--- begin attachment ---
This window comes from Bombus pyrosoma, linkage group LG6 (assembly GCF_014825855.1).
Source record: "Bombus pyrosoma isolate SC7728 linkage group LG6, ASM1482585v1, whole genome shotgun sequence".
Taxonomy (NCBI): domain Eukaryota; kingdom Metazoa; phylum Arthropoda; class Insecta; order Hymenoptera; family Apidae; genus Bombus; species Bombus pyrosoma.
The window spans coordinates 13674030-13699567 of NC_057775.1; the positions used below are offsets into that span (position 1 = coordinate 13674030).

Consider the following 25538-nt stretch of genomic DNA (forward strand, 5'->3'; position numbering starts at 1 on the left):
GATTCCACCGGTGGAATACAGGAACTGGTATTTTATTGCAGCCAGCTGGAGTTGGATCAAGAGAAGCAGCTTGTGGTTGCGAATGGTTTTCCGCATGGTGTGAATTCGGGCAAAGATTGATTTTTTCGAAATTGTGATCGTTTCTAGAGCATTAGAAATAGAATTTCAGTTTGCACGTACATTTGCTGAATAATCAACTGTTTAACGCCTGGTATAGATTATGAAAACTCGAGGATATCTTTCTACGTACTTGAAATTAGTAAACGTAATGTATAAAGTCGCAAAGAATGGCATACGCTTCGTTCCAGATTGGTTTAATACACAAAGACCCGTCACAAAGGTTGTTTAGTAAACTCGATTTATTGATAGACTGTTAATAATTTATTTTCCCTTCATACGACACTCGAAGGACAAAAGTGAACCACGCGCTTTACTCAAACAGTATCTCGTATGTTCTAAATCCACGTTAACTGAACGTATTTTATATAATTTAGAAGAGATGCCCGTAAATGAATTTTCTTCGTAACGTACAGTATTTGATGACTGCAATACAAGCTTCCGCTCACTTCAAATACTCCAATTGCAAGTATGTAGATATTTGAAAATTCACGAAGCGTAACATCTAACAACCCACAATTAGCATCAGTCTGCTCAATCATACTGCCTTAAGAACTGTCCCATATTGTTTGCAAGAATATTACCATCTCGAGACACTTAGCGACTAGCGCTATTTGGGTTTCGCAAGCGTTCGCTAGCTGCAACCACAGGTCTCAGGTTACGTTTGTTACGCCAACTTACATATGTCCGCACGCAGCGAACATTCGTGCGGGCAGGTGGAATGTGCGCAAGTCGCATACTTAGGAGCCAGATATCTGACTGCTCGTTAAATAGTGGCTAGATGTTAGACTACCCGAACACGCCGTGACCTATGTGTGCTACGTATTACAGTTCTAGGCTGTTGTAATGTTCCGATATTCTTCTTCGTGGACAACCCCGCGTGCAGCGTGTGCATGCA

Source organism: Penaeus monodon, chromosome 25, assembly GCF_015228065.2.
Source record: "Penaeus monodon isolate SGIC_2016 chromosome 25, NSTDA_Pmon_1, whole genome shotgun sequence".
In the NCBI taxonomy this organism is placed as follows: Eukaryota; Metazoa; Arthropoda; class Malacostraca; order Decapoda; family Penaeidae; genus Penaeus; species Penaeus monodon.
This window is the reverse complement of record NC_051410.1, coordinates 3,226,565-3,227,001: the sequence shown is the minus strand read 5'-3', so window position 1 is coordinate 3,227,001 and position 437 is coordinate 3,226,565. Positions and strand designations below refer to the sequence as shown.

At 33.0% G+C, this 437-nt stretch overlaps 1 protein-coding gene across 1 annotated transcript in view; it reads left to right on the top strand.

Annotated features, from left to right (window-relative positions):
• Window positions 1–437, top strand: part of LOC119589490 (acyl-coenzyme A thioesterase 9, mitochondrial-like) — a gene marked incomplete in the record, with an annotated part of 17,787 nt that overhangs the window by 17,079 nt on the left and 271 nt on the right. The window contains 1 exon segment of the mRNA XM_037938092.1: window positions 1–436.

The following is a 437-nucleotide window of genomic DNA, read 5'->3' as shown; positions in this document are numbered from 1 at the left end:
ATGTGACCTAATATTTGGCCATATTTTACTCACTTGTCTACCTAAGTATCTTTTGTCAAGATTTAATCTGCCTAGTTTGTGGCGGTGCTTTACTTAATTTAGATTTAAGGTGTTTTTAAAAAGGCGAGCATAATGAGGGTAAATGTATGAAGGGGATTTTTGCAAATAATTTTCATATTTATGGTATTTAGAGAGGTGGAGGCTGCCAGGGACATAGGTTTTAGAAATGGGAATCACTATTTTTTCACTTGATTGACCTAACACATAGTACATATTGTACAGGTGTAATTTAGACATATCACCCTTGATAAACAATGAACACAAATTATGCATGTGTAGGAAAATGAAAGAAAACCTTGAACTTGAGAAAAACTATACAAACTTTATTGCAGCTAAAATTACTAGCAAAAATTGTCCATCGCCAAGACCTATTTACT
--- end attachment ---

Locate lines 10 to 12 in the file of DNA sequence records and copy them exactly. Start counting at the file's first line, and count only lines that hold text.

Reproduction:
This window is the reverse complement of record NC_051410.1, coordinates 3,226,565-3,227,001: the sequence shown is the minus strand read 5'-3', so window position 1 is coordinate 3,227,001 and position 437 is coordinate 3,226,565. Positions and strand designations below refer to the sequence as shown.

At 33.0% G+C, this 437-nt stretch overlaps 1 protein-coding gene across 1 annotated transcript in view; it reads left to right on the top strand.

Annotated features, from left to right (window-relative positions):